AIS 170: American Indian Art and Aesthetics
5 cr. VLPA
Instructor: Dian Million
**This class fulfills 5 credits of introductory AIS coursework for the major/minor.**
The mind is called ʻmom tune ay chi kunʼ. ʻMom tune ay chi kunʼ is the sacred place inside each one of us where no one else can go. It is in this place that each one of us can dream, fantasize, create and, yes, even talk to the grandfathers and grandmothers. The thoughts and images that come from this place are called ʻmom tune ay chi kunaʼ, which means wisdoms, and they can be given to others in stories, songs, dances and art. Stories are called ʻachimoonaʼ, songs are ʻnugamoonaʼ, dances are ʻneemeetoonaʼ and art is ʻtatsinaikewinʼ. They sound almost the same, donʼt they? That is because all
these words, describe gifts that come from the sacred place inside (Maria Campbell, 1985).
Art and aesthetic is the creative force of people and their worldviews. “Indian” art and aesthetic is an interpretation and expression of life by the Indigenous peoples of North America. While numerous Indigenous peoples reside in the western hemisphere, this class introduces you to the aesthetic universe of peoples who are currently known as American Indian, Alaskan Native and some Canadian First Nations. This class will provide you an abundance of thought, expression, stories, dance, art and art objects, film, and music to consider. The intent is to invite you into the sounds, motions, objects, spirit and colors that are the aesthetic universe of Native North America.
AIS 275 A: Urban Native Experience
5 cr. I&S
Instructor: Scott Pinkham
This course will cover issues of concern to today’s urban American Indian/Alaska Natives. Topics will include the reasons Natives relocated to the cities and examine the cultural, social, economic and political outcomes of such a migration. Students will take an in-depth look into the traditional and contemporary Indian identity, issues encountered by Indians in the urban setting and the resulting outcomes in major metropolitan cities: Indian organizations; federal programs; pan-Indian identities; healthcare; social and Indian child welfare, urbanization of traditional homelands, and cultural survival/resilience.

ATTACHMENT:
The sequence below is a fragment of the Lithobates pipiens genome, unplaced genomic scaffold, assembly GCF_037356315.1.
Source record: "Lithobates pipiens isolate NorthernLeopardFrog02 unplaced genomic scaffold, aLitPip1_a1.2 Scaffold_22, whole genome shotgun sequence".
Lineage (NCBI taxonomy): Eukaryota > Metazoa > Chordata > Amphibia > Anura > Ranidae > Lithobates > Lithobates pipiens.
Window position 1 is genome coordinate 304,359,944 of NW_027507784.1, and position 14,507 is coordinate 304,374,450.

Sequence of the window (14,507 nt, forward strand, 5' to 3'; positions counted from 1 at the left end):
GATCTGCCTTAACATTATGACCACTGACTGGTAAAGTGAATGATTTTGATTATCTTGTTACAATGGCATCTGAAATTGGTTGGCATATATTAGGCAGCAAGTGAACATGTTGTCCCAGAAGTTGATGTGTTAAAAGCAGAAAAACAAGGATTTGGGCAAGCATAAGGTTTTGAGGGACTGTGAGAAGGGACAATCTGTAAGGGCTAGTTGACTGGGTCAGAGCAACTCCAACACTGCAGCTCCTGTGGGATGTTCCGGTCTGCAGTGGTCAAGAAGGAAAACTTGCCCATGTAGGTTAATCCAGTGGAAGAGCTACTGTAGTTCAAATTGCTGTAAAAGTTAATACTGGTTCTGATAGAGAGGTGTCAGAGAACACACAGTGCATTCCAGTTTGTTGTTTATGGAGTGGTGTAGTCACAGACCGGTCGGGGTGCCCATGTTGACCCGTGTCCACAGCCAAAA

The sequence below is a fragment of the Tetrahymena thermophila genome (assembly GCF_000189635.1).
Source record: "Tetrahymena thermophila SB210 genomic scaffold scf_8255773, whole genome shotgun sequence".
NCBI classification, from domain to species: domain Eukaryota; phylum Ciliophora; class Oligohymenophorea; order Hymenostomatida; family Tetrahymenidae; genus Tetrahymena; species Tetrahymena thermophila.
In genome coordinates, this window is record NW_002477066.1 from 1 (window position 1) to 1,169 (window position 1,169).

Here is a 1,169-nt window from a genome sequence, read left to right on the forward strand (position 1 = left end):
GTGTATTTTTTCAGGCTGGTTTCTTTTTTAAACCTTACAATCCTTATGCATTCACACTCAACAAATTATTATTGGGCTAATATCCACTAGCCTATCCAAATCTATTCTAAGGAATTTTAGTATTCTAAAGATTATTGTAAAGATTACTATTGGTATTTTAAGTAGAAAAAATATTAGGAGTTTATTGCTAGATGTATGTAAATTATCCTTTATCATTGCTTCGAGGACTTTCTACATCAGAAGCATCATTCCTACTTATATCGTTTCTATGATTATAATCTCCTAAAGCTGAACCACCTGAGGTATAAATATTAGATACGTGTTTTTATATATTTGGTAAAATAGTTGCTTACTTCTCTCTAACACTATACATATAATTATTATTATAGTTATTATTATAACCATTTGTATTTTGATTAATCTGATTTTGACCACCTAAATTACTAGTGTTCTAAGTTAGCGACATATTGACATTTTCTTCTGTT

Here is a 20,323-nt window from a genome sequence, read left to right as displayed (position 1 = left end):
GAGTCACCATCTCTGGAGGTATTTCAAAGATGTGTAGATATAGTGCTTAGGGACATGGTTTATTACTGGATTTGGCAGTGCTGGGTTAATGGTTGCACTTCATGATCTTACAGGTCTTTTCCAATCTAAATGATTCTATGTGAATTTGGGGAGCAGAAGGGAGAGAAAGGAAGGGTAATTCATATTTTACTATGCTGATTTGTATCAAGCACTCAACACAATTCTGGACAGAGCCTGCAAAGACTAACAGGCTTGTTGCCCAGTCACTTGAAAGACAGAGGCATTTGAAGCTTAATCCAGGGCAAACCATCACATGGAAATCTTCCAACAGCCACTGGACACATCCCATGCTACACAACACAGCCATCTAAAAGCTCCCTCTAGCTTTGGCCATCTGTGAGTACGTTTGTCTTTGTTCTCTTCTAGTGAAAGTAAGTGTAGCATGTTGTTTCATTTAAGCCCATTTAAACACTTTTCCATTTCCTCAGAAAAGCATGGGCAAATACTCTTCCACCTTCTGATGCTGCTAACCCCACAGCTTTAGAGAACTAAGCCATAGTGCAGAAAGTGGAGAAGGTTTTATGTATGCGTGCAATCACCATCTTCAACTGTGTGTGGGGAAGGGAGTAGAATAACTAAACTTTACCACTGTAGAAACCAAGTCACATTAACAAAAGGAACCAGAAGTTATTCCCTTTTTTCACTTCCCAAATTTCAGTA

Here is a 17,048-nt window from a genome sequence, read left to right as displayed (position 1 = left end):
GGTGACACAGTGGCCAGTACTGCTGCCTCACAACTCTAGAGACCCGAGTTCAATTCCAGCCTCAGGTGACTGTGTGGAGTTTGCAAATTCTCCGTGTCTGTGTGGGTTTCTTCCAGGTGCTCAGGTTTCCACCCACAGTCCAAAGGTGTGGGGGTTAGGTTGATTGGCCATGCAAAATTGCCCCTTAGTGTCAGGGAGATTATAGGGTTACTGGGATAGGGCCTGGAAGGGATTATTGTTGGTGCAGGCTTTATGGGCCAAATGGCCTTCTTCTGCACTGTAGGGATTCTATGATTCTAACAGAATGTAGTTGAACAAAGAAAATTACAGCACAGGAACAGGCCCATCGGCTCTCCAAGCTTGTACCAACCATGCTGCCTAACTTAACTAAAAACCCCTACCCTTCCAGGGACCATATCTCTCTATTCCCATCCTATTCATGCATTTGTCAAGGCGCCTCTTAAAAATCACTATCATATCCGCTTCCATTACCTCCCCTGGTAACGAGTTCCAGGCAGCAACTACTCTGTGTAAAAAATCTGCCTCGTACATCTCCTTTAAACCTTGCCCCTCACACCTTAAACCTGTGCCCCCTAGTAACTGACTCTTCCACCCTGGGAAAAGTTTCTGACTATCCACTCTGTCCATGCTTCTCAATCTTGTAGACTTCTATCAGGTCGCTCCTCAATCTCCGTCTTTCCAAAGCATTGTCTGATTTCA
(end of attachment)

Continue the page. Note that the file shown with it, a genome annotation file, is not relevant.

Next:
AIS 275 B: Pacific Northwest Tribes and the Environment
5 credits I&S (NW by request to firstname.lastname@example.org)
Instructor: Michael Tulee
MW 5:30 – 7:20 pm
This course examines what roles tribes are taking in responding to ongoing environmental issues. We will explore Northwest tribes’ relationships with their physical environment in multiple domains. We will analyze human induced impacts on salmon, water, and forests, all of which are vital to tribes. Social approaches to resolving environmental problems on tribal lands through sustainability measures, policies, conservation, social movements, and environmental justice will be discussed. We will focus on issues that include global warming, consumerism, biodiversity, conservation and energy reform. Finally, we will ask ourselves “Why does this matter and what role can I play?”
AIS 350: Two-Dimensional Art of the NW Coast Indians
5 cr. VLPA
Instructor: Marvin Oliver
Studio course emphasizes principles of structure and style of two-dimensional art which can be found on many old, traditional Northwest Coast pieces, such as painted storage boxes and chests, house panels, and ceremonial screens. Students apply these principles in creating a variety of graphic projects.
AIS 461: First Nations Government and Politics in Canada
5 cr. DIV, I&S
Instructor: Charlotte Coté
MW 1:30 – 3:20
Focuses on First Nations government and politics in Canada. Examines development of First Nations political governing structures with an introduction to the values, perspectives, concepts, and principles in Native political cultures. Explores federal Indian policy in context of First Nations strategies to become self-governing. Offered: jointly with JSIS A 426.
AIS 475: The Ongoing Psychological Colonization of Indigenous peoples
5 cr. I&S
Instructor: Stephanie Fryberg
MW 11:30 – 1:20
Historical practices mandated the cultural assimilation and colonization of North American Indigenous peoples, but according to both Indigenous and non-Indigenous scholars, the inevitable legacy of colonialism is likely to influence every aspect of the lives of the subjugated persons for eternity. This course will examine 1) the foundations of psychological colonization and 2) how understanding these foundations can provide a roadmap for ameliorating the ongoing disruptions to self and identity development, families, education, and the future development of tribal communities. Theoretical and empirical evidence will be drawn from the experiences of indigenous communities in the U.S. and Canada, and at times from other colonized groups from around the world. A central issues throughout the course is whether and how the techniques and technologies of contemporary psychology should be appropriately adapted and/or adopted for use in Indigenous cultural communities. This course is designed for upper-level students who have had at least one course in American Indian Studies.